It was not just in Britain that the metal revolution was taking place.
Accept came out of Germany in the late 1970’s but it took them a few releases before they got their big break. Accept begun to develop their power and speed metal style for which they became better known. Diminutive front-man, Udo Dirkschneider, was also a vocal point for the band with his stature and high-pitched vocals. The band’s major breakthrough came through with the release of Restless and Wild and then Balls to the Wall, which was predominately written by their then female manager. Their metallic anthems about slavery and non-conformity, became firm favourites with audiences across Europe. Udo left to pursue a solo career under the U.D.O name. A brief re-union happened but problems due to band members suffering injuries resulted in the band ceasing activities again. They decided to reconvene with replacement singer, Mark Tornillo, in 2009. Andy Sneap assisted them in two highly received albums in the past couple of years. Recommendations:
And back again to Germany to a band that even pre-dated Judas Priest. Starting back in the mid-sixties, it took the loss of influential guitarists Micheal Schenker and Uli Roth, before the band got their major breakthrough. It was through a series of albums that featured some highly unfortunate and suspect artwork. Check out Virgin Killer for evidence. Or rather don’t.
Steadily, they started to get greater attention in America and worldwide. Especially through albums such as Lovedrive, Blackout and Love at first sting. The latter was a massive seller prompted by MTV playing of Rock Me Like a Hurricane. They also became only the second band from the west to play in the Soviet Union. Later in the decade, they became known for the awful/brilliant whistling hit “Winds of Change”, their tribute to the immanent re-unionification of their homeland. They also played on the massive wall concert in Berlin in 1990. The 90’s was a generally confused decade for the band with varied albums of acoustic covers, a choir, an electronic influenced one and more besides. This did not help with gaining fans and indeed lost most of their main audience.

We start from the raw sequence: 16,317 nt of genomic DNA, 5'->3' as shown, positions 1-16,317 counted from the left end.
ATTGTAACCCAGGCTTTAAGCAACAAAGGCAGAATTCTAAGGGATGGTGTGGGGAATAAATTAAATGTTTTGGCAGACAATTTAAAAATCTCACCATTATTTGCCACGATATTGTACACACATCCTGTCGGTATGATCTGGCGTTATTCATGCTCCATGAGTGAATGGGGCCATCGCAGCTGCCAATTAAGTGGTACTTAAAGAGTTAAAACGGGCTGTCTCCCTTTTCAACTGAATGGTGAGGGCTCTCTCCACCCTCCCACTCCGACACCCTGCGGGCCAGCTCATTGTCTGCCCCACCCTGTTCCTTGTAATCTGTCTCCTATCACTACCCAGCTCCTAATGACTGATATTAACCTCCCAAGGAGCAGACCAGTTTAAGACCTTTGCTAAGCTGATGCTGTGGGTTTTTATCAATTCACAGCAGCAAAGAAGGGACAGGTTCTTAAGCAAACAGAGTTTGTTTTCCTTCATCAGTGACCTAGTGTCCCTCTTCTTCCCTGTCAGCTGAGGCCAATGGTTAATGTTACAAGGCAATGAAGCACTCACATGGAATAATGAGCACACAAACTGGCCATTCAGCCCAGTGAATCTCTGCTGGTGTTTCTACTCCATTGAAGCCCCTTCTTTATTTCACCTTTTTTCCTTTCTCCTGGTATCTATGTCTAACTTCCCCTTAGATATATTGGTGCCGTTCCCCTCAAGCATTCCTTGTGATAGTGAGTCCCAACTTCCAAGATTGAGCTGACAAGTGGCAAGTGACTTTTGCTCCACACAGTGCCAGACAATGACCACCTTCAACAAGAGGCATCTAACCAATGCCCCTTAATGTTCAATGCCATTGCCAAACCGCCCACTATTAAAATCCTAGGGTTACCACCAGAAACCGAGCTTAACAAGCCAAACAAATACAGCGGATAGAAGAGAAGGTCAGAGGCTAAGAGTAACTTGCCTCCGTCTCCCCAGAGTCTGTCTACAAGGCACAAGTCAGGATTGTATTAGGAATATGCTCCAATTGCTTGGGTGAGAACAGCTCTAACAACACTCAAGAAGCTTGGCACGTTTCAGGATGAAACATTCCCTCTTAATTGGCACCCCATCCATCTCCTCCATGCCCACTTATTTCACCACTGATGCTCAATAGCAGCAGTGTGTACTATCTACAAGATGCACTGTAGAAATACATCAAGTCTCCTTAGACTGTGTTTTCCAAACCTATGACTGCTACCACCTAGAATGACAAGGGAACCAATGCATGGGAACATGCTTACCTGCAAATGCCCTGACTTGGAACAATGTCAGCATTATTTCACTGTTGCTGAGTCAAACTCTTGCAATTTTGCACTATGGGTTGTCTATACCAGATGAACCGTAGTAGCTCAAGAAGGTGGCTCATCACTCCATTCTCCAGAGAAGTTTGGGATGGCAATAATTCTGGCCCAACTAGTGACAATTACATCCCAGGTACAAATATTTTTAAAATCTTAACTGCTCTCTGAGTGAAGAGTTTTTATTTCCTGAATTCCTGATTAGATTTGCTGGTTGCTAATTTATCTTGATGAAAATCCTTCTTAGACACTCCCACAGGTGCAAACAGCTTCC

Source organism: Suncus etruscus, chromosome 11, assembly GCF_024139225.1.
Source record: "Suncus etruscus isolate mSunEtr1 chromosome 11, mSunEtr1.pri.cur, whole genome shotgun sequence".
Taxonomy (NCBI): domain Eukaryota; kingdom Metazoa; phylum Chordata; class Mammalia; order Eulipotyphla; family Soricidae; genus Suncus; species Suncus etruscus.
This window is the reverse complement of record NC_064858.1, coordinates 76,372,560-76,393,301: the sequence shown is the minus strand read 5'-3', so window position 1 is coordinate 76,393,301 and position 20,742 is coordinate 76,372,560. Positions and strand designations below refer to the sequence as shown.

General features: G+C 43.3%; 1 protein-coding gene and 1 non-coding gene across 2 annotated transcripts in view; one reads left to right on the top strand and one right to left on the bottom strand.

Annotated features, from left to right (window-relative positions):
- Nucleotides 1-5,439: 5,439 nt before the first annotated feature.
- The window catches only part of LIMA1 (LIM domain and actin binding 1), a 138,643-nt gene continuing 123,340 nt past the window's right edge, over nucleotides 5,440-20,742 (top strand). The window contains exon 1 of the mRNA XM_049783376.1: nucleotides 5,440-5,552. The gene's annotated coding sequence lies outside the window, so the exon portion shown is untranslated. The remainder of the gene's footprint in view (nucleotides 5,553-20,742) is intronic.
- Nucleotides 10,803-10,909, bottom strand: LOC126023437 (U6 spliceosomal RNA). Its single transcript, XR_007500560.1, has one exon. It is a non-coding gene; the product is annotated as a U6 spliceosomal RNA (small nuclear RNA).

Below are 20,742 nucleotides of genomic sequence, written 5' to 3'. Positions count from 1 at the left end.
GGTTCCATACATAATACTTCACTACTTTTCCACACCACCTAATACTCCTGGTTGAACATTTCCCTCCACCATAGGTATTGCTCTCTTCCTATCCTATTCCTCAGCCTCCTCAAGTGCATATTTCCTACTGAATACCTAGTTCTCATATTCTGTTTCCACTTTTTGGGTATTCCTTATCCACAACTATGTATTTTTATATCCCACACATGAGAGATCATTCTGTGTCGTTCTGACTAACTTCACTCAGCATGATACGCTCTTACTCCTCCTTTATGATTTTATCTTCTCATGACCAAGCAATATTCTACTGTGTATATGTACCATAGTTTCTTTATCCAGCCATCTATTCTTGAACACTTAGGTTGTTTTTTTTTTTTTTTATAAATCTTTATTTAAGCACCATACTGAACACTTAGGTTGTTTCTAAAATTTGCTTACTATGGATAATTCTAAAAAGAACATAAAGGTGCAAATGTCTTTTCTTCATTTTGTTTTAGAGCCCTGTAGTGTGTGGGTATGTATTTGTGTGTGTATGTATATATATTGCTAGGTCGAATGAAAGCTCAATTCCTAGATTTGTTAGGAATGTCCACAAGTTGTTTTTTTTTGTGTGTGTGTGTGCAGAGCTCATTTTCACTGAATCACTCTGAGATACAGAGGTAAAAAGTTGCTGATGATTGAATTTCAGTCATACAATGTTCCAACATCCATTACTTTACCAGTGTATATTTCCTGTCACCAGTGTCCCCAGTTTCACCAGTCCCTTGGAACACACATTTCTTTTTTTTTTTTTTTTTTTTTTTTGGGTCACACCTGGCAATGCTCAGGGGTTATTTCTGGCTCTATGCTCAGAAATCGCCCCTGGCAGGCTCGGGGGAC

This went on for a few years until a massive show at Wacken featuring all or most of their former members. They also re-connected with their metal and hard rock roots and the past few albums have proven that. Despite an expected farewell world tour a year or so ago, the band are still a going concern. Recommendations:
The band, coming out of Denmark in the early 80’s, took the inspiration from many of the darker bands from Britain, and the growing European metal movement. They along with the likes of Vemon, Bathory and Hellhammer, were among the first bands of the movement that became known as Black Metal. Both their satanic imagery and the use of face paint by front-man, King Diamond, contributed towards this.
Aligned to his high-pitched and dramatic vocals. All of this would be for nothing if they did not have the chops and music to back it up. The band most certainly had this. Stunning albums like debut Melissa and follow-up, Don’t Break the Oath, proved this. Diamond, got frustrated by an attempt to make the band more commercial, and quit to form his own band under his own ideals. A brief re-union took place in the 90’s, prompted by the urgings of fellow Dane, Lars Ulrich, and a few more albums were released.
However, the band has been on hold for at least a decade due to Diamond’s solo work and his successful battle against cancer. With the King back touring, and performing classic fate material, anything is possible though. Recommendations: